Financial Tips for Going Back to School

If you’re considering going back to college to boost your credentials, you’re probably on the lookout for money-saving strategies. Here are five dollar-stretching tips to keep you at the top of your class.

Fill out FAFSA

If you’re looking to continue your education, your first stop should be the Free Application for Federal Student Aid website. FAFSA requires your income, housing and tax information, so be sure to have last year’s tax return ready when you apply. Plus, most colleges and universities require that you complete the FAFSA to become eligible for other funding opportunities, including grants, scholarships, federal loans and federally subsidized work-study jobs.

Get grants and scholarships

While most grants and scholarships are directed at younger students, there are plenty of opportunities for older, non-traditional students as well. According to Forbes contributor David Randall, websites like and FastWeb can help you find scholarships based on your demographic characteristics, like age and location. You can also receive grants based on financial need, such as the Federal Pell Grant, along with merit-based grants.

Take advantage of employer benefits

Before taking on debt from federal or private student loans, check to see if your current employer offers educational benefits. Alexa Mason, a contributor to The College Investor, explains that some companies may help you cover the cost of your education — especially if your degree will advance your current career. Employers can pay up to $5,250 per year for your classes — and it won’t count as income for you, as long as it’s a benefit that’s offered to all employees. Further, if you’ve served on active duty in the military for more than 90 days since Sept. 10, 2001, you qualify for the Post 9/11 G.I. Bill. Depending on how long you served, the military may cover your tuition and fees, while providing a stipend for your books, supplies and housing.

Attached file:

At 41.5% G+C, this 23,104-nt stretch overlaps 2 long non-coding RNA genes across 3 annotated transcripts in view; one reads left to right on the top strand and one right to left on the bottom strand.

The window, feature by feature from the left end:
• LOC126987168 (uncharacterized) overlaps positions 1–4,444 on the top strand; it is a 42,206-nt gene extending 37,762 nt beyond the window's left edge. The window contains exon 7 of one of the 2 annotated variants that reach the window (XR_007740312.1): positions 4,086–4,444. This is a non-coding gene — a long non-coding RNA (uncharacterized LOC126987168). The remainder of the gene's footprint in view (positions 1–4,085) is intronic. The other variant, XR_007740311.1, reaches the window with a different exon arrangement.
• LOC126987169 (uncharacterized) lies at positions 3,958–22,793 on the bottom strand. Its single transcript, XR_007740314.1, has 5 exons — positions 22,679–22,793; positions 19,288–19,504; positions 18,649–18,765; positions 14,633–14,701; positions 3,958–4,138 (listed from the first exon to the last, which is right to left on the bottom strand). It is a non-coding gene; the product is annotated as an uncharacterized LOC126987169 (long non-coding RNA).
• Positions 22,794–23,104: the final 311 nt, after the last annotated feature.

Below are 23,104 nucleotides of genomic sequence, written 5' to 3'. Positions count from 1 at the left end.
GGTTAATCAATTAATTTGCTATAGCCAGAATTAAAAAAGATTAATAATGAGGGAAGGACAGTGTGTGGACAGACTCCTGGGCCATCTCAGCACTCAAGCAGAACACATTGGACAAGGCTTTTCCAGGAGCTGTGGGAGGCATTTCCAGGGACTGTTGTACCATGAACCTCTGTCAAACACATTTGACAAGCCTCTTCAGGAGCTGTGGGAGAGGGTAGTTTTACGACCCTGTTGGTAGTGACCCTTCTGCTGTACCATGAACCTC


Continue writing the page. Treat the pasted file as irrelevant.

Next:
Look into low-cost programs

Depending on your career goals, current skills and employment status, you might qualify for free or low-cost courses. These programs run the gamut from counseling to computer programming. Furthermore, some states provide free or low-cost programs based on industry demands. For instance, Florida has a free program to help train registered nurses, while North Carolina offers its residents an education in pharmaceutical and biotechnology fields. With so many potential opportunities, be sure to check your state’s offerings.

Know your tax benefits

Older students can take advantage of some notable tax credits and deductions. The Lifetime Learning Credit is geared towards adults attending school part-time. John W. Roth, a senior tax analyst, explains that it boasts a credit equal to 20 percent of qualified education expenses up to $10,000. In other words, that’s $2,000 taken directly off of your tax liability. Better yet, you don’t even have to enroll in a degree-granting program to use this credit, and you can use it for as many years as you’re studying. Just keep in mind that the credit diminishes as your income rises. Singles who earn an adjusted gross income of $58,000 or more and couples who earn above $116,000 don’t qualify for the Lifetime Learning Credit.

Are you looking to head back to campus or earn the degree you’ve always dreamed of having? Talk to your financial advisor to learn more about your options for continuing your education.

Related Articles

Leave a Reply